In this article, we will explore the concept of Abstract Data Types (ADTs) and discuss one of the most commonly used ADTs in computer science – the stack data structure. A stack is a linear data structure that follows the Last-In-First-Out (LIFO) principle, meaning that the last element added to the stack will be the first one to be removed.

## Abstract Data Types (ADTs)

**Abstract Data Type** refers to a high-level description of a data type from a user’s perspective. It defines the behavior and properties of a data type without specifying its implementation details. ADTs allow us to focus on how data should be used rather than how it is implemented.

ADTs can be implemented using different data structures, such as arrays, linked lists, or trees. The choice of implementation depends on the specific requirements and constraints of an application.

## The Stack Data Structure

**A stack** is a fundamental data structure that follows a __Last-In-First-Out (LIFO)__ approach. It can be visualized as a stack of books where you can only add or remove books from the top.

The two main operations performed on a stack are:

**Push:**Adds an element to the top of the stack.**Pop:**Removes and returns the topmost element from the stack.

Apart from these core operations, stacks also support other operations:

**Peek/Top:**Returns the value of the topmost element without removing it.**isEmpty:**Checks if the stack is empty or not.**Size:**Returns the number of elements present in the stack.

### Implementation of Stack

A stack can be implemented using an array or a linked list. Here, we will discuss the array-based implementation.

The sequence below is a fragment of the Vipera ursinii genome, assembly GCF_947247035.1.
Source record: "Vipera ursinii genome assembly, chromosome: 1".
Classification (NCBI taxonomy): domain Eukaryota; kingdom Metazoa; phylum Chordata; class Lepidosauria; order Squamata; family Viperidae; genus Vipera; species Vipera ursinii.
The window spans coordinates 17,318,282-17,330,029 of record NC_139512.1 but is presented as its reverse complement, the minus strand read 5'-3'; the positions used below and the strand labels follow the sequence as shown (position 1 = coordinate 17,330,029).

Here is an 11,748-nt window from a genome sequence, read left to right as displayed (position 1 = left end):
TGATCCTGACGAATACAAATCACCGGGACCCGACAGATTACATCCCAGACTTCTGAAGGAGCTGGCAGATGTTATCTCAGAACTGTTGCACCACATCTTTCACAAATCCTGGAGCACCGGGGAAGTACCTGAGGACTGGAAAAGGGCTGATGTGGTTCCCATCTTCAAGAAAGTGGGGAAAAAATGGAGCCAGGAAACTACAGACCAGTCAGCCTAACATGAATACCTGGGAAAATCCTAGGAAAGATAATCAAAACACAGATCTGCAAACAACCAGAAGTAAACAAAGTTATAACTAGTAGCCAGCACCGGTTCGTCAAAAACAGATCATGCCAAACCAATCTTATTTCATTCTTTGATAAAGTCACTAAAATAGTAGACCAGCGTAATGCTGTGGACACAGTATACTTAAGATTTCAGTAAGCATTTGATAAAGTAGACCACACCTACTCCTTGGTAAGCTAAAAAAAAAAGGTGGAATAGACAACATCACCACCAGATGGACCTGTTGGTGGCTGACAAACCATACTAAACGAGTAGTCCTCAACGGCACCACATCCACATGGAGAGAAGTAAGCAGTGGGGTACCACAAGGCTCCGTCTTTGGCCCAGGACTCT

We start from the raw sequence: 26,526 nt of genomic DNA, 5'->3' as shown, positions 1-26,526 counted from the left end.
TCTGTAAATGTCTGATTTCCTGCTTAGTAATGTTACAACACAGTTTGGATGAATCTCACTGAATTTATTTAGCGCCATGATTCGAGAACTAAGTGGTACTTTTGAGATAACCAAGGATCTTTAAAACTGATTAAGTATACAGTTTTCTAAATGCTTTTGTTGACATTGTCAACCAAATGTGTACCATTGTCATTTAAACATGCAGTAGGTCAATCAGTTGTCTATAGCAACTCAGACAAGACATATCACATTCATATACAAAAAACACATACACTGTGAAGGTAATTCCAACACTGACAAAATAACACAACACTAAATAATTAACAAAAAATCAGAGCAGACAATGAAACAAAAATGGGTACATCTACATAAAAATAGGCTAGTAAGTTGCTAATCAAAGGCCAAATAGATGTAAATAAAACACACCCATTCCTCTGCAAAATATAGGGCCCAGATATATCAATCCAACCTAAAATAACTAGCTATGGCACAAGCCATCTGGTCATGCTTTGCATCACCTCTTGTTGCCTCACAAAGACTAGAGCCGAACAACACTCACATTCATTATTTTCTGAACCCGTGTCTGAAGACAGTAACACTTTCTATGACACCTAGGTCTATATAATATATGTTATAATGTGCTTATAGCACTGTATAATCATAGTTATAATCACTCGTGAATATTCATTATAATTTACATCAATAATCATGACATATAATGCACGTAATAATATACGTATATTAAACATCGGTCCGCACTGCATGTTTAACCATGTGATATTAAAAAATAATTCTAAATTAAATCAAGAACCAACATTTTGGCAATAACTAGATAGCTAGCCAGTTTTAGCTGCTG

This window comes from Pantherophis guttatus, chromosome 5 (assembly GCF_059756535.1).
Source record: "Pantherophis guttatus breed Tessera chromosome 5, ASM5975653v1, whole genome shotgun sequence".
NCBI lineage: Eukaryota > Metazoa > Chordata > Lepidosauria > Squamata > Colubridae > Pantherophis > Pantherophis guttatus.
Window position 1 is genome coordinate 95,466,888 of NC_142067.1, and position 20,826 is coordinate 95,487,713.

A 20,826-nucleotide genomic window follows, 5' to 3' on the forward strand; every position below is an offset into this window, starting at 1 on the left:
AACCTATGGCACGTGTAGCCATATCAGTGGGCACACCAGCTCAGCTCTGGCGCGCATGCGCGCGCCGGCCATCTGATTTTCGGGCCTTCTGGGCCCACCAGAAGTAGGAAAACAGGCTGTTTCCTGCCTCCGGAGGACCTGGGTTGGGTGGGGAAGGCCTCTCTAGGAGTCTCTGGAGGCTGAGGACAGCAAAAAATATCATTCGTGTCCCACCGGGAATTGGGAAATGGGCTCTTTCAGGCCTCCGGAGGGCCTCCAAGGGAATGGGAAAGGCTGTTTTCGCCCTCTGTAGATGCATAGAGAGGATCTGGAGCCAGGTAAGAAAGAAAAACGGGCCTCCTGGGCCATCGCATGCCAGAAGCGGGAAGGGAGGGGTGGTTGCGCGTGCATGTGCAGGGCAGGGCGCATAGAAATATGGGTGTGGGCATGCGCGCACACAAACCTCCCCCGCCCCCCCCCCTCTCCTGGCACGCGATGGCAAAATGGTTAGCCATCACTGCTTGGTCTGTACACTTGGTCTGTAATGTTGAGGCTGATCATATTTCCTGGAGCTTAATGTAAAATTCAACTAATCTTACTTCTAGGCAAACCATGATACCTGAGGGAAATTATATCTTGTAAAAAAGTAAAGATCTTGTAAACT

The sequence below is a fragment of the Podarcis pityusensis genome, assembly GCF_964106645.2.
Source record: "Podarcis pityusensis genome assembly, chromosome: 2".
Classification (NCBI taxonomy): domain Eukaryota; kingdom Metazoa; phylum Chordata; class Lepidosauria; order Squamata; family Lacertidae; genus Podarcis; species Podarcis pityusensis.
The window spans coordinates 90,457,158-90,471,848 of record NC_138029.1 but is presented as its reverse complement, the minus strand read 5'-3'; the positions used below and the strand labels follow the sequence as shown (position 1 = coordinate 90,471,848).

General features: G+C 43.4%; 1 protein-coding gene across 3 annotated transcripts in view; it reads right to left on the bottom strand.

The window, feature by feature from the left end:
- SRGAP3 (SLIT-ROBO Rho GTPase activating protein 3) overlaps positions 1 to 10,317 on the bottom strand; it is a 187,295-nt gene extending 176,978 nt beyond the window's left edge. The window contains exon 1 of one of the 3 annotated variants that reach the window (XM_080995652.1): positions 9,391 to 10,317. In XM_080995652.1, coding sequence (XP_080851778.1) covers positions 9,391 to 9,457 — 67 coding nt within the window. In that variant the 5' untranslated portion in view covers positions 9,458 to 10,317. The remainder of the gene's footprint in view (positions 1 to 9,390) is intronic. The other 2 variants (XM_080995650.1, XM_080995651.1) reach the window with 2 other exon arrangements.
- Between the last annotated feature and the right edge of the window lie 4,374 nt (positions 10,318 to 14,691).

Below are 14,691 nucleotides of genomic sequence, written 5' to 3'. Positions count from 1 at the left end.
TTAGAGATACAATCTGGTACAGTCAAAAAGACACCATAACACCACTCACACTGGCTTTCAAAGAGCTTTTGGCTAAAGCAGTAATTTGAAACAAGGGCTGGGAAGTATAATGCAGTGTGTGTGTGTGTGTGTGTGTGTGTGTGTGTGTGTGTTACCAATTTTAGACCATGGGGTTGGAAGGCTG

To implement a stack using an array, we need to keep track of the top element and the size of the stack. The top element represents the index of the last element pushed onto the stack.

**Operations on Stack:**

__Push Operation:__

The push operation adds an element to the top of the stack. In an array-based implementation, we increment the top index and insert the new element at that position.

```
function push(element) {
if (top == MAX_SIZE - 1) {
// Overflow condition
console.log("Stack Overflow");
return;
}
top++;
stack[top] = element;
}
```

__Pop Operation:__

The pop operation removes and returns the topmost element from the stack. In an array-based implementation, we return the element at the current top index and decrement the top index by one.

```
function pop() {
if (top == -1) {
// Underflow condition
console.log("Stack Underflow");
return null;
}
var poppedElement = stack[top];
top--;
return poppedElement;
}
```

### Conclusion

The stack data structure is widely used in various algorithms and applications. Its simplicity and efficiency make it a popular choice for solving different problems. Understanding ADTs like stacks is crucial for developing efficient and optimized software solutions.

Now that you have a good understanding of what ADTs are and the operations of the stack data structure, you can start exploring its applications in different programming scenarios.